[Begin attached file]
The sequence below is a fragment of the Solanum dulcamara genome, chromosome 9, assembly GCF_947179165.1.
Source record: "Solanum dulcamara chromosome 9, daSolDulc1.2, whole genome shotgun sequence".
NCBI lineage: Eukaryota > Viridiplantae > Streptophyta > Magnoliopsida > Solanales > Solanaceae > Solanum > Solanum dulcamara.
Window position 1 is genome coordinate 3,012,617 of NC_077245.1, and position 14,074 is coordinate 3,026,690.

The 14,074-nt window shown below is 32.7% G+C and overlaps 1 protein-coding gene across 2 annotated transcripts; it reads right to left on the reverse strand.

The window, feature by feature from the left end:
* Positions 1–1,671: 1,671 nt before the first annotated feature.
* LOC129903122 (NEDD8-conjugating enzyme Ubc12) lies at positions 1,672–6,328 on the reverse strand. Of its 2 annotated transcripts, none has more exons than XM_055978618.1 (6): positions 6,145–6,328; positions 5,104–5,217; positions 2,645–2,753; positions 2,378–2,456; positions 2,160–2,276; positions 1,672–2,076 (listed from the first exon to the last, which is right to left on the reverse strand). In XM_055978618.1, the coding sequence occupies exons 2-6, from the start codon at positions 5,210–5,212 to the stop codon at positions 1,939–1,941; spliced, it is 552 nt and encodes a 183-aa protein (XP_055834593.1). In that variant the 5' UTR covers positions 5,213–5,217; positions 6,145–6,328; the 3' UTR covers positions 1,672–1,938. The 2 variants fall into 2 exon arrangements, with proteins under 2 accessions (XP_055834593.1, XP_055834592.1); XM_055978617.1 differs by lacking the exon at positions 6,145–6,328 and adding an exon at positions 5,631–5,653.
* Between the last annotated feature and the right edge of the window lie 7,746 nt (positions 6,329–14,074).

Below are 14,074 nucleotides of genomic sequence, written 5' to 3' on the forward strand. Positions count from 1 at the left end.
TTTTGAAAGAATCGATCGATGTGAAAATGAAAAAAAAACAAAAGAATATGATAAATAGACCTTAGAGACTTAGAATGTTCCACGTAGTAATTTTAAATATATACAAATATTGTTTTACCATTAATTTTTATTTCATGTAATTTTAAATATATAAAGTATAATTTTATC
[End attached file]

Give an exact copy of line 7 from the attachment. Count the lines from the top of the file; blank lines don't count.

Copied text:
* Positions 1–1,671: 1,671 nt before the first annotated feature.